Fincantieri in talks to buy out Leonardo’s naval weapons business
ROME – Italian shipyard Fincantieri is in talks with Italian Leonardo to acquire its naval weapons factory, formerly known as Oto Melara.
The deal, if done, would see Fincantieri take over production of the Leonardo-built 76mm and 127mm naval guns that he mounts on his warships and which have also been widely exported around the world.
“There are talks, but they are only at a very early stage,” a source close to the talks told Defense News after the talks were first reported by Italian newspaper Il Secolo XIX , who said a deal could be reached by the end of the year.
Leonardo’s production of naval guns and land turrets was once known as Oto Melara, a company owned by Leonardo when it was called Finmeccanica. Today, the operation is integrated into the company within the Defense, Electronics and Security division of Leonardo.
A possible deal between the two state-controlled Italian companies would mark the continuation of Fincantieri’s campaign to expand its operations beyond building warships, freight and cruise ships.
In January, the company won a contract worth nearly 100 million euros for the supply of equipment to the International Thermonuclear Experimental Reactor (ITER), an international program to build an experimental fusion reactor capable of producing unlimited quantities of ‘clean energy.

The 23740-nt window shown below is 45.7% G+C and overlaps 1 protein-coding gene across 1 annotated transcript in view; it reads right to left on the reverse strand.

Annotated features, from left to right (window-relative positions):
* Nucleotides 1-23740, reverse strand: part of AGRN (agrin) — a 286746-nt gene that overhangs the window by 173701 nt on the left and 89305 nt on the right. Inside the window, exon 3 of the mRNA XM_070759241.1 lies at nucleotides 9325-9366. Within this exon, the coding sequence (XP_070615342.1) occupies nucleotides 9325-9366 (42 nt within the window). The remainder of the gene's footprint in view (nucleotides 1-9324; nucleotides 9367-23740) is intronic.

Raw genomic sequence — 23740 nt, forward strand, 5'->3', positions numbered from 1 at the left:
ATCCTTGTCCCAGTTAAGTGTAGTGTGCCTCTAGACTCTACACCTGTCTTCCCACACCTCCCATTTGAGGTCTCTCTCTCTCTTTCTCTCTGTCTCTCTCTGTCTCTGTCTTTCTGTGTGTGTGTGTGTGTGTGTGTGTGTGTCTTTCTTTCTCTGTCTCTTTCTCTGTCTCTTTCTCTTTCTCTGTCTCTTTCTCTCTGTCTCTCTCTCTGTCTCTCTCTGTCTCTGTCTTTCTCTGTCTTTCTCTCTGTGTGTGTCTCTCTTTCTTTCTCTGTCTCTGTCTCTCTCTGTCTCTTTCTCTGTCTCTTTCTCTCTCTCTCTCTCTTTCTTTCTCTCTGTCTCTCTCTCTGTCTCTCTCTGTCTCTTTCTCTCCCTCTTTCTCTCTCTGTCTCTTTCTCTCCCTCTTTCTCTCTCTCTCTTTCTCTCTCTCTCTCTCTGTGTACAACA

The company previously worked on the construction of a new road bridge in Genoa, Italy, to replace the Morandi Bridge which collapsed in 2018, killing 43 people.
In 2018, Fincantieri attempted to buy Italian tech company Vitrociset, which is working on the F-35 program, only to get Leonardo to go ahead and take over the business first.
Fincantieri or Leonardo declined to comment on reports of talks about an agreement for the production of naval weapons, but an industry source said Fincantieri had worked so closely with Leonardo in the industry for so long that a purchase would work without problem.
The agreement could exclude the production by Leonardo of turrets for armored vehicles and tanks which once fell under the competence of Oto Melara and are now grouped in a joint venture between Leonardo and the Italian automaker Iveco.